Extremist groups will make further attempts to impose their ideologies on schools, as they did during the Trojan Horse scandal in Birmingham, the education secretary warned today.
Nicky Morgan said British values such as democracy and tolerance must be "woven" into the curriculum to counteract attempts to promote extremist views.
She also revealed that two teachers from the Birmingham schools had been handed an "interim prohibition order” barring them from the classroom while they await further disciplinary action. Other teachers are currently being investigated but no further sanctions have been handed out as yet, she added.
Ms Morgan was giving evidence to the Commons education select committee on extremism in schools in the wake of the Trojan Horse affair, in which five Birmingham schools were at the centre of an alleged takeover plot by hard-line Muslims.
An evidence session last month revealed that pupils at one of the schools were shown a "violent" jihadi video and were encouraged to take part in "anti-western chanting".
Speaking today, Ms Morgan said schools should do more to promote "fundamental British values" and that individuals who tried to promote their own ideologies needed to be identified and removed from the system.
"There will be further attempts by those and others," she told MPs. "We must not be shy about talking about fundamental British values. If not, other people will attempt to get their ideologies across."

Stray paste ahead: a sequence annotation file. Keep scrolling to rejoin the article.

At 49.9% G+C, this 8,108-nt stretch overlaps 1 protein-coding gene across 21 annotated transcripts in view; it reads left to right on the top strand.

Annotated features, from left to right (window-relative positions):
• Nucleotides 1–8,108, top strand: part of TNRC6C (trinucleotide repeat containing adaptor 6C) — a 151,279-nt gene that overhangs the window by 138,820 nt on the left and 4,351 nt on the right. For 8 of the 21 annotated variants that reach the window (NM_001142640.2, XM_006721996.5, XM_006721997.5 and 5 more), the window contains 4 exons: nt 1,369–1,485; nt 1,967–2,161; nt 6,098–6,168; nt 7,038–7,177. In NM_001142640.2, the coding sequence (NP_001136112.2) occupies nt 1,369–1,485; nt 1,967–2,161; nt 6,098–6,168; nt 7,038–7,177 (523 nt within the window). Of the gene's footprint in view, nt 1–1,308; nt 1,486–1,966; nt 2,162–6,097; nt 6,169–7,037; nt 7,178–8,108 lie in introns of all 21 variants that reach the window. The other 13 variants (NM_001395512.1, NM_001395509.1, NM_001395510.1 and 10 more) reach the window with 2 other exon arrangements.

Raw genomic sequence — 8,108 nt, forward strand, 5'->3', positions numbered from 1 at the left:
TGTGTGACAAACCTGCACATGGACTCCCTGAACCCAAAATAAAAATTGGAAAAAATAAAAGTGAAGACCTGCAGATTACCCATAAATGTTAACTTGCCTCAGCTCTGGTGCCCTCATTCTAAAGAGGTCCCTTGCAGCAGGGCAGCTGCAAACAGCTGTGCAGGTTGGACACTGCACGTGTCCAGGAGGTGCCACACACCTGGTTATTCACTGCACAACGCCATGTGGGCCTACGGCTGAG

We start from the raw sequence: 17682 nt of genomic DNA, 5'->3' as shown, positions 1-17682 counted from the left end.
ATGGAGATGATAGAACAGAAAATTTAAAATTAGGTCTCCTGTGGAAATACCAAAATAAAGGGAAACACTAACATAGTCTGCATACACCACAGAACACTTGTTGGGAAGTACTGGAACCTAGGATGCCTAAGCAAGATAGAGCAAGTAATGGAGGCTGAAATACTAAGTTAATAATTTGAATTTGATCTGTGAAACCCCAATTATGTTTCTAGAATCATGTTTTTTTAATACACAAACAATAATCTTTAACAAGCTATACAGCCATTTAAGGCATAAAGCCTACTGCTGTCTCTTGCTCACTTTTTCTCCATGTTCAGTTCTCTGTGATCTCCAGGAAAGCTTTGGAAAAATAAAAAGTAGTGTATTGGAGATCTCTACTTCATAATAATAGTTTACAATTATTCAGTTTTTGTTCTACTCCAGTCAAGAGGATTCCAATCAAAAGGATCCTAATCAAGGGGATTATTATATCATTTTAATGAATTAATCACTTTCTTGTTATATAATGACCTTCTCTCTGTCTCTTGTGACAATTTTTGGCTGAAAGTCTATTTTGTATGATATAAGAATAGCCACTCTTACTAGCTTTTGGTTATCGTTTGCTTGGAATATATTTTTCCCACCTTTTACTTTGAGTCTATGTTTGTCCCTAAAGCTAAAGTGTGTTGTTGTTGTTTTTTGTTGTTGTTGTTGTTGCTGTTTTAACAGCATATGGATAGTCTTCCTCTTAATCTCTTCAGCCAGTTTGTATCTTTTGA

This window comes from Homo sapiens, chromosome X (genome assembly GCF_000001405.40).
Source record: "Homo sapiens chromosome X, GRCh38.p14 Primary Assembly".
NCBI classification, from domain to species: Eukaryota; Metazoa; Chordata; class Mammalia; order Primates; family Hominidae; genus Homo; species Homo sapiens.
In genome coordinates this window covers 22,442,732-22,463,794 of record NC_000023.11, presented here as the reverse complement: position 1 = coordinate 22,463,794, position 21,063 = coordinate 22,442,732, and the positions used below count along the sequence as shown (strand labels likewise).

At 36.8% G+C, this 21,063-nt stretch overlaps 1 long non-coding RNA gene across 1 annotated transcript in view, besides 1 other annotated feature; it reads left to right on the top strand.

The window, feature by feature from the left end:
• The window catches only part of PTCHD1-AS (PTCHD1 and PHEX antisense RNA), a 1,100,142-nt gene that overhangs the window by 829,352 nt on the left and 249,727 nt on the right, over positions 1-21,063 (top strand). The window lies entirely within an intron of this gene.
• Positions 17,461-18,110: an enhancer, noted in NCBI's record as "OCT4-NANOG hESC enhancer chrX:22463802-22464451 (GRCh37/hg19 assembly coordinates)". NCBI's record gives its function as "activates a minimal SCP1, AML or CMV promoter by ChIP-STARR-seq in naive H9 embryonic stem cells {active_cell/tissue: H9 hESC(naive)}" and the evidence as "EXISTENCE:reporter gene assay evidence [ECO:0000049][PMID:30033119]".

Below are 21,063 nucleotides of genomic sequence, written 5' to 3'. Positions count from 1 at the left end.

The education secretary said the problems faced by schools in Birmingham could be "nationwide" although she acknowledged that there was, as yet, no evidence of a similar problem taking place elsewhere in the country.
But she added: “We shouldn’t be complacent, if we dismiss this as a one-off then we will be letting down a generation of children.”
Her appearance in front of the select committee, her first as education secretary, came just a day after Ofsted criticised the speed with which changes were taking place at the schools embroiled in the Trojan Horse affair.
A letter to Ms Morgan from the watchdog said children were still being segregated by gender and staff were still segregating themselves by religious belief.
Ofsted: 'Trojan Horse schools have failed to improve' - 14 October 2014
Trojan Horse: 'Government should widen investigation beyond Birmingham' - 2 September 2014